Editorial: Hair and There

6 May 2016 Melissa Cranenburgh

Editorial: Hair and There

Image by istock

My sisters and l were pretty much the only kids with black hair at my primary school in the 1980s.

The ambiguous ethnicity that went along with my dark hair didn’t lead to bullying. But it did mean I got the kinds of questions that, as a youngster, I found incredibly confusing. Here’s a pretty typical playground exchange:

Some kid: “Hey, where are you from?”
Me: “Seaford.”
Some kid: “No...I mean where you are you
really from?
Me: “Ummm...Seaford. See?” (Pulls up neck of jumper to expose address label).”
Some kid: “Noooo. I mean what country are you from.”
Me: “This one.”
Some kid: “But you don’t LOOK Australian. So where are you REALLY from?”

The most confusing bit was that sometimes the adults would also, in slightly less direct fashion, question me about my origins. Being from a mixed race, not-all-that-easy-to-explain ethnic background, I couldn’t just trot out a simple answer. So I went with the classic: “I’m from a hospital.” Or, the more expansive: “You mean, where are my family from?” Before listing all the colonial countries my genes had traversed before landing in outer suburban Melbourne. This pretty much left the questioner as perplexed as I was by the whole exchange.

So, with my appearance already provoking an odd kind of identity crisis, you’d think I would hanker for less conspicuous tresses. Sleek mousy brown curtains. Dirty blonde piggy tails. Honey-hued tangles. Nope. Not for me. Because my childish heart had been won by Jessamy Mason’s fire-orange hair.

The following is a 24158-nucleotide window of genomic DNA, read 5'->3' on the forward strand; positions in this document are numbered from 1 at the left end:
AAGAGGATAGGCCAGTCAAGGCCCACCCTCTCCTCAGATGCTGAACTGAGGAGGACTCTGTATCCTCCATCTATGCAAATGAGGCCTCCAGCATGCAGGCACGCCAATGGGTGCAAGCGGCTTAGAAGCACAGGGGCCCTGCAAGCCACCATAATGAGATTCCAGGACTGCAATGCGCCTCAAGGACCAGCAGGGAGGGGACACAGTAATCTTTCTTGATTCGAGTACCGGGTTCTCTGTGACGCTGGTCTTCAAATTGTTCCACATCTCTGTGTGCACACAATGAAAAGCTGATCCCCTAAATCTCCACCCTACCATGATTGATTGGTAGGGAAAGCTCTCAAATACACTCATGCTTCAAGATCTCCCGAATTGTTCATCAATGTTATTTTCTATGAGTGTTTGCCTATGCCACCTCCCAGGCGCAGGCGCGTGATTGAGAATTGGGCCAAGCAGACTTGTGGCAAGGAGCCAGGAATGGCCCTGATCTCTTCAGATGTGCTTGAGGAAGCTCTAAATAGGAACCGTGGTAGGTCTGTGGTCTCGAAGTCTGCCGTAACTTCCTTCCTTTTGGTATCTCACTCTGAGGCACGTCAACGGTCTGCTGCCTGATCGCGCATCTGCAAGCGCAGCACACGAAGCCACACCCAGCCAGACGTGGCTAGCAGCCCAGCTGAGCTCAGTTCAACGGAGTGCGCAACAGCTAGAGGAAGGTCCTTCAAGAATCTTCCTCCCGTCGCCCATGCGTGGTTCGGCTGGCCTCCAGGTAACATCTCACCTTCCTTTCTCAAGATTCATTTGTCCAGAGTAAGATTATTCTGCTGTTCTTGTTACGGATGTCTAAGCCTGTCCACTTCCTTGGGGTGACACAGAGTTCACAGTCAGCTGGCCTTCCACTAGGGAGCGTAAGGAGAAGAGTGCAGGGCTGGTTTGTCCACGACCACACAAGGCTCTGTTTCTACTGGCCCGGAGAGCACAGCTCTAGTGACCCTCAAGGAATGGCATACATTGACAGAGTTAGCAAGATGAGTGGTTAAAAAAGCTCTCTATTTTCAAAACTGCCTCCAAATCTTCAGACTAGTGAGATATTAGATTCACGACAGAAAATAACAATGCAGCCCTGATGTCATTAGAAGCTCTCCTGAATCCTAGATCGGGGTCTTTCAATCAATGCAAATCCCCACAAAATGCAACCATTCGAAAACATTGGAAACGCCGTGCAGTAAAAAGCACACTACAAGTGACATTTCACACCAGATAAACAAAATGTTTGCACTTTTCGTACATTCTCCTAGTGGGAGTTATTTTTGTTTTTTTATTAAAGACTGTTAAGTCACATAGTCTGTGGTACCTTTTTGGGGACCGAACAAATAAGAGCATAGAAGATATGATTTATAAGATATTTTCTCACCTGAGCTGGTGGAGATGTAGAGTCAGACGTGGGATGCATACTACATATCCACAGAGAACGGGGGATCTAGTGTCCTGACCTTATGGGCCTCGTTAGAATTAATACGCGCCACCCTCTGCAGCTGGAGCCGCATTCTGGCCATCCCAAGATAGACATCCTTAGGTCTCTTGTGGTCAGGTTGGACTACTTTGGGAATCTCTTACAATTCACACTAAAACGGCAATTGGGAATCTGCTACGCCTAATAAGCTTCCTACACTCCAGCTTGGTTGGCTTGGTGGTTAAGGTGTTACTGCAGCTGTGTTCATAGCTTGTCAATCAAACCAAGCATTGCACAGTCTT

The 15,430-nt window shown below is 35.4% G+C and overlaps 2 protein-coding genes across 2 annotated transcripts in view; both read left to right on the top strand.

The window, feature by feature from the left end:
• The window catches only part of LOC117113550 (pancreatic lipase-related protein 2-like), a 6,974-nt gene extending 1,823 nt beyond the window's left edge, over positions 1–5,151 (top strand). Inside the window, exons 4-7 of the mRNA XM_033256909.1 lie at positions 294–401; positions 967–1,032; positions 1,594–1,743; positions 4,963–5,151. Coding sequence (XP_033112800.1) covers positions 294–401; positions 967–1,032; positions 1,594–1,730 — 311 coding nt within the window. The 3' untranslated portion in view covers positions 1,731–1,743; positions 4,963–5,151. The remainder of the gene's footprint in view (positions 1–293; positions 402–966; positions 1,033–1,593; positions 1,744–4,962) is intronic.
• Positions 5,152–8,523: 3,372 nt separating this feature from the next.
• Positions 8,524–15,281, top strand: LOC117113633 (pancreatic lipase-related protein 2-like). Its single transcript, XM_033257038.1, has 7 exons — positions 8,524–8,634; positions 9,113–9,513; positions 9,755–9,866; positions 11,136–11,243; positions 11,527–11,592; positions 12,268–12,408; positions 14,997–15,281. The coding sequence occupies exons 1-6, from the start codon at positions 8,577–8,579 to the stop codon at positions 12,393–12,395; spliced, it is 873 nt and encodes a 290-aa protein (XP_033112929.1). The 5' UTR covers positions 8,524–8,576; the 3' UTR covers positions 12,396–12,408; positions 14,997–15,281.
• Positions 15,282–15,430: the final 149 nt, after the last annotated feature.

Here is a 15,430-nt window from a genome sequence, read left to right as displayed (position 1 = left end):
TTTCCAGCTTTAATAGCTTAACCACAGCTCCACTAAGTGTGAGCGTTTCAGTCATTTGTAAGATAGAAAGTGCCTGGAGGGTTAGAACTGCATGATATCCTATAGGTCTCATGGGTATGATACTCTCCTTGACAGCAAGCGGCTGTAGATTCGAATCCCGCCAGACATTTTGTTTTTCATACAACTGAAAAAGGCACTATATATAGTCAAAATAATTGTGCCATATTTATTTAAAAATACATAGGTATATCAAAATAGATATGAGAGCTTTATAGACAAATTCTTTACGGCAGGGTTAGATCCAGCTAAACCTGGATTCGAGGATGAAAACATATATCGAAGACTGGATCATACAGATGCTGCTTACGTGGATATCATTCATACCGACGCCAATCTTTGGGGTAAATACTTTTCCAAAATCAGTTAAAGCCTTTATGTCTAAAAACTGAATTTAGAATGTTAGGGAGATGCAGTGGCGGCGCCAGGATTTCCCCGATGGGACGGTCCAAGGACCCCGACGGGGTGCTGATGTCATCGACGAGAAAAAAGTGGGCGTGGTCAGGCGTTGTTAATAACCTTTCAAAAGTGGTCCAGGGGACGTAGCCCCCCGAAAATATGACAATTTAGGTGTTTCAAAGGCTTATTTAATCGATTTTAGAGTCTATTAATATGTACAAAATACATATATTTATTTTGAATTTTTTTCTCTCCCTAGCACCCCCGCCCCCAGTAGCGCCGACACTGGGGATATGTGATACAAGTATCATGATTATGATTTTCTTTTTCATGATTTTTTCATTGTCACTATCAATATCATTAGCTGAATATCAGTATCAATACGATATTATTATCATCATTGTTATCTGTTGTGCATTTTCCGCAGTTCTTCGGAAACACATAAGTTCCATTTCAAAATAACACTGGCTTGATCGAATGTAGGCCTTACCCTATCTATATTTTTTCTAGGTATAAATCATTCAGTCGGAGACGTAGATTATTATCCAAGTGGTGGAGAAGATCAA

Much like her hair, Jessamy was a forthright person. Vibrant. Outgoing. And for a while, my BFF. Walking next to Jessamy, I was always stunned by how her hair reflected the light, atop her pale, freckle-specked, smiley face. To my bookish mind, it seemed she had been touched by the extraordinary. A brush of Anne of Green Gables. A head toss of Pippi Longstocking. She was the lit match to my burned one (as one kid put it, somewhat more bluntly, when we were waiting in the canteen queue one lunchtime).

But primary school is a fickle time. And when I moved to a new school at the end of Grade 4, I put old friends behind me. My own exceptional appearance was more run-of-the-mill in my new, more multicultural playground. Still, all these years later, as I watch my nephew run around the park – his reddy-brown mop vibrant in the afternoon light – I find myself hoping it won’t dull into ordinariness.

This edition is dedicated to those sunny individuals blessed with the MC1R (or redhead) gene mutation. Yes, that’s right. It turns out redheads are extraordinary. And the topic of redheadedness seems to be even more so – as Mel Campbell explains in our cover story (‘Take It As Red’, p14). Red hair is more than just hair. “One reason we’re obsessed with redheads’ genetic authenticity is that it’s always been the rarest hair colour,” Campbell explains. Unfortunately, not everyone appreciates the unique: Kate Bradley describes how she overcame schoolyard bullying, specifically the horrifying “Get the Redhead Day” (p18). As an antidote to such haters, we also cover Australia’s inaugural Ginger Pride Rally (p19). And Roving Eye (p24) is filled with stunning portraits of redheads from around the world. If you aren’t already Well Red, by the time you’ve finished flicking through these pages, you will be.

Melissa Cranenburgh, Acting Editor